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The frottola (pronounced [ˈfrɔttola]; plural frottole) was the predominant type of Italian popular secular song of the late fifteenth and early sixteenth century. It was the most important and widespread predecessor to the madrigal. The peak of activity in composition of frottole was the period from 1470 to 1530, after which time the form was replaced by the madrigal.

While "frottola" is a generic term, several subcategories can be recognized, as would be expected of a musical form which was used for approximately a hundred years, maintaining immense popularity for more than half of that time. Most typically, a frottola is a composition for three or four voices (more towards the end of the period), with the uppermost voice containing the melody: instrumental accompaniments may have been used. The poem usually has a rhyme scheme of ABBA for a ripresa (reprise), and a stanza of CDCDDA or CDCDDEEA, though there is much variation between subtypes of frottola. Most likely the poetic forms are descended from the fourteenth-century ballata, though the music shows a startling simplification from late fourteenth-century practice.

Musically, the frottola avoids contrapuntal complexity, preferring homophonic textures, clear and repetitive rhythms, and a narrow melodic range. It was an important predecessor not only to the madrigal, but to much later practices in the Baroque era such as monody, since it anticipates chordal accompaniment, has the melody in the highest voice, and shows an early feeling for what later developed into functional harmony.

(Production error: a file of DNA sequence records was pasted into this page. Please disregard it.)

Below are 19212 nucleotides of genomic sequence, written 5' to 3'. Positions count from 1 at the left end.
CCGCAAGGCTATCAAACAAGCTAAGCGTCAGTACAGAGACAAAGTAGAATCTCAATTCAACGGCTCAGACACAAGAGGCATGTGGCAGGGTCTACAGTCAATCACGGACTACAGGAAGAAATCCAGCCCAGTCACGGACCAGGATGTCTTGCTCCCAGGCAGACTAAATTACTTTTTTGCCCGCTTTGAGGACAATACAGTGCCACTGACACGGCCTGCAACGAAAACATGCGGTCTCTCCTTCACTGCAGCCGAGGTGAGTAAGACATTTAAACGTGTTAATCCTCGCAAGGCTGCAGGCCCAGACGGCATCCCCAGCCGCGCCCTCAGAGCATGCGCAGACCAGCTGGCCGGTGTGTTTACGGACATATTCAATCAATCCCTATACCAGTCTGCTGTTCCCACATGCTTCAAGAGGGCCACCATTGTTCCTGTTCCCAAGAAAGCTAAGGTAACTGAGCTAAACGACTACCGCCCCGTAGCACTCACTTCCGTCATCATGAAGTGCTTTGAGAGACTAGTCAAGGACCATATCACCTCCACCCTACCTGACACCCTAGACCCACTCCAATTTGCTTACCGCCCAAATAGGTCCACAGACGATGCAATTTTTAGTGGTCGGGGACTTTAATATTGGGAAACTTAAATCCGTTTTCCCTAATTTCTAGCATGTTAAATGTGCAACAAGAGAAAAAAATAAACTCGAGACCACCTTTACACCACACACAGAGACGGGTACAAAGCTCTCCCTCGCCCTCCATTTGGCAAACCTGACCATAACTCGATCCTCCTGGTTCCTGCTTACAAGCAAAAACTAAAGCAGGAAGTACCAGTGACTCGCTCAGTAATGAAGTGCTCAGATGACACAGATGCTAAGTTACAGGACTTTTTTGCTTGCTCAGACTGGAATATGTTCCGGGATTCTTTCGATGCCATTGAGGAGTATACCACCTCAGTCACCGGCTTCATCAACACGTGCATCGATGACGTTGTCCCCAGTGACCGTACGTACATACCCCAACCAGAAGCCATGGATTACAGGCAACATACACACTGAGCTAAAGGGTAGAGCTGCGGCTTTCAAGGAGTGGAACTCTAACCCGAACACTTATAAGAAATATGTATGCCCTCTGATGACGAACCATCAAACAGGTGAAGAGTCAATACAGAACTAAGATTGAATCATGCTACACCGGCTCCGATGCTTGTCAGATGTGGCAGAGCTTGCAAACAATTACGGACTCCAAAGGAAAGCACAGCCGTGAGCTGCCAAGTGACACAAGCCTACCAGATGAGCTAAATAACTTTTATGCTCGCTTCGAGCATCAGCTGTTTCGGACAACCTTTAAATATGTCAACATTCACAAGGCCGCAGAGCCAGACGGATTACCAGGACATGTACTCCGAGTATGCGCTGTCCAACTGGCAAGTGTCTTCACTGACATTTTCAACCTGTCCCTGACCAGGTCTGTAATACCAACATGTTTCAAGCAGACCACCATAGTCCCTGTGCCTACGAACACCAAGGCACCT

Very little is known about performance practice. Contemporary editions are sometimes for multiple voices, with or without lute tablature; occasionally keyboard scores survive. Frottole may have been performed as solo voice with lute accompaniment—certainly Marchetto Cara may have performed them this way at the Gonzaga court, as is implied by his renown as lutenist, singer, and composer of frottole—and they also may have been performed by other combinations of singers and instruments as well.

The most famous composers of frottola were Bartolomeo Tromboncino and Marchetto Cara, although some of the popular secular compositions of Josquin (for example Scaramella and "El Grillo") are stylistically frottole, though not in name.

The frottola was a significant influence not only on the madrigal, but on the French chanson, which also tended to be a light, danceable, and popular form. Many French composers of the period went to Italy, either to work in aristocratic courts or at the papal chapel in Rome. While in Italy, they encountered the frottola, and incorporated some of what they heard in their native secular compositions.



Composers of frottole include:

Except for Tromboncino and Cara, who were extremely famous, very little is known about most of these composers; in many cases only their names survive, and those because Petrucci, the prominent Venetian publisher, included their names in collections containing their music.


  • Gustave Reese, Music in the Renaissance. New York, W.W. Norton & Co., 1954. (ISBN 0-393-09530-4)
  • The New Grove Dictionary of Music and Musicians, ed. Stanley Sadie. 20 vol. London, Macmillan Publishers Ltd., 1980. (ISBN 1-56159-174-2)
  • The New Harvard Dictionary of Music, ed. Don Randel. Cambridge, Massachusetts, Harvard University Press, 1986. ISBN 0-674-61525-5

Further reading